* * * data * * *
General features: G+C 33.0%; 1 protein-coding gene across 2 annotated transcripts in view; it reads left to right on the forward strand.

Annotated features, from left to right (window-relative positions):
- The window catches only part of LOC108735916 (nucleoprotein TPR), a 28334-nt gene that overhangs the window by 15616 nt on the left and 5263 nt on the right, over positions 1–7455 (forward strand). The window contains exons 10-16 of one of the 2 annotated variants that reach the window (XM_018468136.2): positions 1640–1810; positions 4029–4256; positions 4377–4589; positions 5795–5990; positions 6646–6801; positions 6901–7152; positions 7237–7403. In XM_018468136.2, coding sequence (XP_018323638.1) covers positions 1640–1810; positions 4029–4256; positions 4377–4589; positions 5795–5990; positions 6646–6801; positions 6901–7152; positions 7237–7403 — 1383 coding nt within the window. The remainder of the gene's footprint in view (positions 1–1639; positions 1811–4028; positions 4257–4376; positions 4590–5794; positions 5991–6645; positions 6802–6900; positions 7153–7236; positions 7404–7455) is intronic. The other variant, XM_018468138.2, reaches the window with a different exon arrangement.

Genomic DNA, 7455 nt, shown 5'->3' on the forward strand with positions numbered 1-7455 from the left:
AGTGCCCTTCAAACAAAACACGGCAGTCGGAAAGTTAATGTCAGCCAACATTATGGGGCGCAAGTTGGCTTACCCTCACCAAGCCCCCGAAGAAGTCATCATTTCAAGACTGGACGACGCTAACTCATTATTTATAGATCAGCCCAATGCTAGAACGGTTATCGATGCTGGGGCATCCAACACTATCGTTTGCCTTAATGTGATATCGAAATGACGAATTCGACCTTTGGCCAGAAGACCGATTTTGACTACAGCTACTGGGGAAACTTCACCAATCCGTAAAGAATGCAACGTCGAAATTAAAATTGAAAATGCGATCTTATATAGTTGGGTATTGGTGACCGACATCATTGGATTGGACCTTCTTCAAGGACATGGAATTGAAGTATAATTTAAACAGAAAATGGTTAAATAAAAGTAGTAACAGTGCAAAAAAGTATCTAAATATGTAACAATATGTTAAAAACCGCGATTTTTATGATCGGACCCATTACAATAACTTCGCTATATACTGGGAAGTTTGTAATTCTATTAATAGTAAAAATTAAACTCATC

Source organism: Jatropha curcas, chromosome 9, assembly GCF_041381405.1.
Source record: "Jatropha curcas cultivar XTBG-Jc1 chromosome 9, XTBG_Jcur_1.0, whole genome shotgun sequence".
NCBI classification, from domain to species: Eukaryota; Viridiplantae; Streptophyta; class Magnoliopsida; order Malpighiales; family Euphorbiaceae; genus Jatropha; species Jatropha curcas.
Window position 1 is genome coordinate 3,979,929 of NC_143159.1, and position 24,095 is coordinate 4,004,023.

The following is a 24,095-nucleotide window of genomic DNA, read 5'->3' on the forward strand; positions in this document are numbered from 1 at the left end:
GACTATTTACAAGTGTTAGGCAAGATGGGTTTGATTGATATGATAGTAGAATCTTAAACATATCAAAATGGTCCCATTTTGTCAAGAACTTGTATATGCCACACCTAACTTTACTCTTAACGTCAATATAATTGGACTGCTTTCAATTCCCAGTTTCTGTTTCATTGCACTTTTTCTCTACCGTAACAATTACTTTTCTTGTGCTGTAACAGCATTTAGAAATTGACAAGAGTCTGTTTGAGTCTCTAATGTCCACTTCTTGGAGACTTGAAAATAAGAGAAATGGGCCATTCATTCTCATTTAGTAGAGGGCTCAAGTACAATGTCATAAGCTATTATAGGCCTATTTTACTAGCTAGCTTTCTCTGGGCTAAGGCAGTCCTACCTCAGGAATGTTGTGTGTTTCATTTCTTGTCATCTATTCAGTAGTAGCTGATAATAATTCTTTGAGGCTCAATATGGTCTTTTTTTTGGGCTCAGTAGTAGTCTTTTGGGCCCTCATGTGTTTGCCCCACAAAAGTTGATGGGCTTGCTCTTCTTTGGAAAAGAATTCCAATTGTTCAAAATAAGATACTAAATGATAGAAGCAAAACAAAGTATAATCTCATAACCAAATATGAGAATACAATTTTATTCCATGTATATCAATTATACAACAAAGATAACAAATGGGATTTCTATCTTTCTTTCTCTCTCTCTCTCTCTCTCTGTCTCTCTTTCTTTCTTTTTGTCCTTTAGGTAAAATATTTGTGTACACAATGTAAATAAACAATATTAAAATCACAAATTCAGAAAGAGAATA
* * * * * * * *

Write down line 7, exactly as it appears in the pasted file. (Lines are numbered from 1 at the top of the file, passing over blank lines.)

Source record: "Jatropha curcas cultivar XTBG-Jc1 chromosome 9, XTBG_Jcur_1.0, whole genome shotgun sequence".